Born in 1923, Gad Beck entered the world at a time when Jews were a vibrant and active presence in Berlin, but within ten years, Hitler became Reich chancellor and Jewish life and culture were at risk. In An Underground Life, Beck takes us through the years under Hitler, describing the chaos and terror occurring all around him without dwelling on it. Instead, he provides a frank, yet positive, account of his struggle to survive while living in a world governed by fear and intimidation. He tells his story honestly, with the constant juxtaposition of the ordinary with the horrendous, describing in one moment the shared repetitiveness of daily life and in the next punctuating it with descriptions of Nazi oppression and persecution. Throughout, Beck’s calm expression of events belies the tension present just below the surface.
Beck’s mother was Christian, his father Jewish. Beck grew up in an ecumenical home that embraced both sides of the family and educated the children in both traditions. With both religions comfortably coexisting, Beck did not emphasize his own Jewishness until faced with exclusion at school on account of it, but from that point on, it became an aspect of himself that he celebrated and nurtured.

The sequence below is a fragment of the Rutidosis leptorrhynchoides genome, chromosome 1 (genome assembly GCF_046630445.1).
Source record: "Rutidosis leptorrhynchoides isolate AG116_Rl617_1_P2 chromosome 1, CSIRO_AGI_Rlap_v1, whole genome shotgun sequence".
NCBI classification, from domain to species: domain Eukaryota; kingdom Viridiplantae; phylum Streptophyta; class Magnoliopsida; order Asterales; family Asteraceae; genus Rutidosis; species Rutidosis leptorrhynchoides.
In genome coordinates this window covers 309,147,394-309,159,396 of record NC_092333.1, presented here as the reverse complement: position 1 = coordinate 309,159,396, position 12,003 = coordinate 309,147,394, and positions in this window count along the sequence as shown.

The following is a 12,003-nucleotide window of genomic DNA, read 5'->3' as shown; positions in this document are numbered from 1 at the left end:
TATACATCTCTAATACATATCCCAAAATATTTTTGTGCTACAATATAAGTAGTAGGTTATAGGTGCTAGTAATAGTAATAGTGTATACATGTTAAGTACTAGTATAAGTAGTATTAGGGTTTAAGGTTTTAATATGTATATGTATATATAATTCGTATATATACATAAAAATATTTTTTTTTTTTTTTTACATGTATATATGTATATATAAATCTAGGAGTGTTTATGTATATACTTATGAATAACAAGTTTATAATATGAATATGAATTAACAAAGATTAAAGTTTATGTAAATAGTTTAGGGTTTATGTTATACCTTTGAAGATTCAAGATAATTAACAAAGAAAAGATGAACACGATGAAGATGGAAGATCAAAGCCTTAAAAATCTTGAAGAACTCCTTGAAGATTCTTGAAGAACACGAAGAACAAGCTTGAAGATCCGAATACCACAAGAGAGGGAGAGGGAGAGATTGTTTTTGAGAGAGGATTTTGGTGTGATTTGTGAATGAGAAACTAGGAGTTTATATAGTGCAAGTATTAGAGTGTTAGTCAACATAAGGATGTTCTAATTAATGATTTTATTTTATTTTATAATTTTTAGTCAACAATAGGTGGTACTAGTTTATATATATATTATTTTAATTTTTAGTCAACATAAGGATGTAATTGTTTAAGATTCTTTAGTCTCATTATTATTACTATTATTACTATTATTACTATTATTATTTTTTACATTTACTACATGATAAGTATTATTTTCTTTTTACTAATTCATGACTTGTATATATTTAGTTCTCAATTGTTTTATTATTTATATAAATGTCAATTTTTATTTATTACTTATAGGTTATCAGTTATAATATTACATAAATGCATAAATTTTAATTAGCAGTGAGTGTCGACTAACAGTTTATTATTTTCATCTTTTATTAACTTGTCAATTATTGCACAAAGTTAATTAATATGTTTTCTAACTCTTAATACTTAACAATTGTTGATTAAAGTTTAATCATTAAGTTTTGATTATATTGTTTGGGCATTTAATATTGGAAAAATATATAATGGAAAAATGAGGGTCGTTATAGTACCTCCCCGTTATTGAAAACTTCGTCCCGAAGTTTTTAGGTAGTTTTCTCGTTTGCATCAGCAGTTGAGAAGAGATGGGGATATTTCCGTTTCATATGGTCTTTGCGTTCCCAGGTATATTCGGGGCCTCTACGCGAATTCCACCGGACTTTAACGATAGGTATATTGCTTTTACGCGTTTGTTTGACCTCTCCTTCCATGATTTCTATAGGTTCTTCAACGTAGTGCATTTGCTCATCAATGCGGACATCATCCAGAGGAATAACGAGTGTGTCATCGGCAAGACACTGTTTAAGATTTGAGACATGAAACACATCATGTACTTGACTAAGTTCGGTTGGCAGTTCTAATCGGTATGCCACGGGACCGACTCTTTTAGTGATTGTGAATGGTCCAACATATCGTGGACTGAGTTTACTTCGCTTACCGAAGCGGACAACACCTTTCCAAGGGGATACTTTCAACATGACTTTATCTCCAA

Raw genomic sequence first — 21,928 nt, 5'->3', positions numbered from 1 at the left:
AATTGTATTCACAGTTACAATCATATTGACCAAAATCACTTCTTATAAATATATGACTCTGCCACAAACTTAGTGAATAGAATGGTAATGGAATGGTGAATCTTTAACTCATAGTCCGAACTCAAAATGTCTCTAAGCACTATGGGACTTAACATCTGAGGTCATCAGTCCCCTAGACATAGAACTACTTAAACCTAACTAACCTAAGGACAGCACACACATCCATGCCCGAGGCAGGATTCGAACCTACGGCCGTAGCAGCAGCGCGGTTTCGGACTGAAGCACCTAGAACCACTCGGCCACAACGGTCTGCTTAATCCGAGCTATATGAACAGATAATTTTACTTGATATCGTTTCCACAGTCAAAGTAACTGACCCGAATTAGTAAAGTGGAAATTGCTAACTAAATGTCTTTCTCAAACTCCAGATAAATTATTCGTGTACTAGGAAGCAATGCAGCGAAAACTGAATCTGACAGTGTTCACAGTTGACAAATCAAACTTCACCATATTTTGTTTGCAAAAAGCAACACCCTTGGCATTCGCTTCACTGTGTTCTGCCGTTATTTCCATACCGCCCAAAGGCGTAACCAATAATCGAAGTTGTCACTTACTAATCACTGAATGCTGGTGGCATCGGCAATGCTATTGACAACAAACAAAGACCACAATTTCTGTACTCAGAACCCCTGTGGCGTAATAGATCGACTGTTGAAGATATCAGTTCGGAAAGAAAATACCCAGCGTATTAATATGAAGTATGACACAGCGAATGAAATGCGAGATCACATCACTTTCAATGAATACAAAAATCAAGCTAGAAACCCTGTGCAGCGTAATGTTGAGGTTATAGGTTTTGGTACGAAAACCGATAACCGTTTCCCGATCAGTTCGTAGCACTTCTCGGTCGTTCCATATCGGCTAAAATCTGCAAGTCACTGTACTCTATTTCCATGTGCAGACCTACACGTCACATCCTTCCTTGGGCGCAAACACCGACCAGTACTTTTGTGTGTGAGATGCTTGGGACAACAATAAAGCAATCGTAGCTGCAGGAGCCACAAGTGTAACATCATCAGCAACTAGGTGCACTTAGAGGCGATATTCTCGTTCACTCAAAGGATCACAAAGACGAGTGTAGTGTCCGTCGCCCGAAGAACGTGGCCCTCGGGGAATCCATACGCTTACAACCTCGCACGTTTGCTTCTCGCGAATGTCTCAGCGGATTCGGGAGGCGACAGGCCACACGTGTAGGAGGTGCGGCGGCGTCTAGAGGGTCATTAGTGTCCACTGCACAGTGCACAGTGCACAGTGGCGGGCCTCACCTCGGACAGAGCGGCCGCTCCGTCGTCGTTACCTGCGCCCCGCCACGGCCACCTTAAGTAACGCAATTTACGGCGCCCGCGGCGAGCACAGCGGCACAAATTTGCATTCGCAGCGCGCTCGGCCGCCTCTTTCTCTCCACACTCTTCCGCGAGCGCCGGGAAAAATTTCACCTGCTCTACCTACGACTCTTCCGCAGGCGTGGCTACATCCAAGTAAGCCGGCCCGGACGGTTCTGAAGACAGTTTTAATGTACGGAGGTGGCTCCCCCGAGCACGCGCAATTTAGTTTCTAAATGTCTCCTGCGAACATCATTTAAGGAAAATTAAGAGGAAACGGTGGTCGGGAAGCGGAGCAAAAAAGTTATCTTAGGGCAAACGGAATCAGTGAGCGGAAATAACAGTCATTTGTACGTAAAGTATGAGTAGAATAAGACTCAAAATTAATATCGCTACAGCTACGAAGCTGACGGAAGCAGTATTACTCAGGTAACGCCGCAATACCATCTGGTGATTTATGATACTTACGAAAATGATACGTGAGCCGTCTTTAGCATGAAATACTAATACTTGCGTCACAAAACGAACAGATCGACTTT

He became involved with the Zionist movement and the resistance, working to assist those living illegally and to help others escape. As the noose closed around those Jews still in Germany, Beck and his friends, also members of the underground, slipped through it, at least for a time. They lived in the shadows shaped by secret papers, forged identities, smuggled goods, and bribery. Here Beck’s story becomes a compelling and tense account of arrests and near escapes, risks taken and miraculous coincidences. The cruelty and brutal efficiency of the Nazis is contrasted with daily acts of heroism by Jews and Christians alike.
On occasion Beck found support and comfort through these times by becoming sexually or romantically involved with other men in the underground movement. On other occasions he used his sexuality to buy his own safety, exchanging sex for a safe place to stay or to ensure that a secret was kept. In the book, Beck writes often and quite frankly about his sexuality and these sexual encounters. Though his experiences in Nazi Berlin were shaped more by his racial status than his sexuality, the latter cannot be ignored, for while Beck was never arrested for his homosexuality, it most assuredly defined him. His intimate relationships and sexual exploits highlight how tenaciously Beck tried to reclaim some sense of normalcy, however short-lived, in the midst of such insanity. Regardless of the environment, Beck’s love of life, and of love itself, could not be extinguished. This book stands as testament to that spirit.
An Underground Life: Memoirs of a Gay Jew in Nazi Berlin, only the first part of Beck’s memoirs, includes two maps and numerous photographs. Part II of his memoirs, though not yet published, is expected to address his life after 1945.
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